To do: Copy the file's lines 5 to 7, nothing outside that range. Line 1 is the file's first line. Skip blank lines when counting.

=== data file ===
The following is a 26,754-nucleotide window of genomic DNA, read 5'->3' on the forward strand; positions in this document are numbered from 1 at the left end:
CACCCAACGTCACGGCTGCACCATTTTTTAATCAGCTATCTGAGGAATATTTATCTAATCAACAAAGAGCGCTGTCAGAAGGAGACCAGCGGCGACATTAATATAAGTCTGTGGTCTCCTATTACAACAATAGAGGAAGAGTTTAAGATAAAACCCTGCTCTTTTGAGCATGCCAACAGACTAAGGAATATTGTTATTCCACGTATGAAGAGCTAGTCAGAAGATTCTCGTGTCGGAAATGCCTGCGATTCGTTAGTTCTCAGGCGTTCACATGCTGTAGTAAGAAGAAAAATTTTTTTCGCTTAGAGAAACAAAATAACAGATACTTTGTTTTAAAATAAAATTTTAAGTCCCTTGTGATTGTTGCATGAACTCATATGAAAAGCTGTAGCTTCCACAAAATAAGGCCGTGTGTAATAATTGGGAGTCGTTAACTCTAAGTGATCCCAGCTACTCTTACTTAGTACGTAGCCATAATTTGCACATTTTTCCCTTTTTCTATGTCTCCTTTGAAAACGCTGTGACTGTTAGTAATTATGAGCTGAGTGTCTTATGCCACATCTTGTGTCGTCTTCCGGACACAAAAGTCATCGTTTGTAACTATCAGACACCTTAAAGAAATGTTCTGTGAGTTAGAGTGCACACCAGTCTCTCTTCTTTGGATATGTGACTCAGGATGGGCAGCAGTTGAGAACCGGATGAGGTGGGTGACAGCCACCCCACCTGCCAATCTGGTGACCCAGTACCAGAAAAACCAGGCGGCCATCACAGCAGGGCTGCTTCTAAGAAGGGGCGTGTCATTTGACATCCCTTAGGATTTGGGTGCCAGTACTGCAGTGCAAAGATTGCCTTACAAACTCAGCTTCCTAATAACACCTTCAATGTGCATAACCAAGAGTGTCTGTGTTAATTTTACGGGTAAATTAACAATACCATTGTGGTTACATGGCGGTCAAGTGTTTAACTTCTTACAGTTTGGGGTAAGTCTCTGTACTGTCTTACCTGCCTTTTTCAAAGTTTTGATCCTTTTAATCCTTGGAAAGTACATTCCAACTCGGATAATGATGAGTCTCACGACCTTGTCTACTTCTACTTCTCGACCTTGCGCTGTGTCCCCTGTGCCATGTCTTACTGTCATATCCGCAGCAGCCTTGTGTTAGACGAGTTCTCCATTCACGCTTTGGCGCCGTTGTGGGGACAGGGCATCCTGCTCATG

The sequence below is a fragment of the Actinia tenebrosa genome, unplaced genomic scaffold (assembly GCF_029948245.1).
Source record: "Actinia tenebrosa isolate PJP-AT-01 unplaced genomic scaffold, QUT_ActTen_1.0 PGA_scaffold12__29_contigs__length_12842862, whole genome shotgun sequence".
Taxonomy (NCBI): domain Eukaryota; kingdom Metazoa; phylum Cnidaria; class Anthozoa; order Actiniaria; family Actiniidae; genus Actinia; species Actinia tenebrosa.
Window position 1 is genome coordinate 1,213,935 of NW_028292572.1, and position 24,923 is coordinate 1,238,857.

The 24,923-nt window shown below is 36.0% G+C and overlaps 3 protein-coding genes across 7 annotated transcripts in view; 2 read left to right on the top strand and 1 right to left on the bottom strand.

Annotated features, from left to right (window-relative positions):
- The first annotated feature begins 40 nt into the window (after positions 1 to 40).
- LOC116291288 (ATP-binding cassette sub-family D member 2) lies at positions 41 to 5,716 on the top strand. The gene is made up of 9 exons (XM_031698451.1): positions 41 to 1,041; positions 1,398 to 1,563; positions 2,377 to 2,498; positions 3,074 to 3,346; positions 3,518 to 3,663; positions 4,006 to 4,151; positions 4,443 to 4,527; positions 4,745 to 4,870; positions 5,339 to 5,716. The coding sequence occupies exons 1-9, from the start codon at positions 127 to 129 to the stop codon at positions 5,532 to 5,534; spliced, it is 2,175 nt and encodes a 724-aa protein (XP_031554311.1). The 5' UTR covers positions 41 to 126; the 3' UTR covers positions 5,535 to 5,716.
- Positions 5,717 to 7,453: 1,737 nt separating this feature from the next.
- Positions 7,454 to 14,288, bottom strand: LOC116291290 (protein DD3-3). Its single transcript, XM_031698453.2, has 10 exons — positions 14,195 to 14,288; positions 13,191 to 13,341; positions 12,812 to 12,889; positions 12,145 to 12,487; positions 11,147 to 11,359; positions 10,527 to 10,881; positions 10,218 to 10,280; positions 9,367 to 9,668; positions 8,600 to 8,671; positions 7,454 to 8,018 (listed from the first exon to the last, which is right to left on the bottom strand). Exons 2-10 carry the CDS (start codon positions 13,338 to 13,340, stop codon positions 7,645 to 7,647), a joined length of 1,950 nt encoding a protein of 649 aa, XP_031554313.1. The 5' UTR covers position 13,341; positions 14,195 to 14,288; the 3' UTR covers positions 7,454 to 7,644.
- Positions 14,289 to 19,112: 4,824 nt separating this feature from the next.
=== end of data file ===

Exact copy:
Taxonomy (NCBI): domain Eukaryota; kingdom Metazoa; phylum Cnidaria; class Anthozoa; order Actiniaria; family Actiniidae; genus Actinia; species Actinia tenebrosa.
Window position 1 is genome coordinate 1,213,935 of NW_028292572.1, and position 24,923 is coordinate 1,238,857.

The 24,923-nt window shown below is 36.0% G+C and overlaps 3 protein-coding genes across 7 annotated transcripts in view; 2 read left to right on the top strand and 1 right to left on the bottom strand.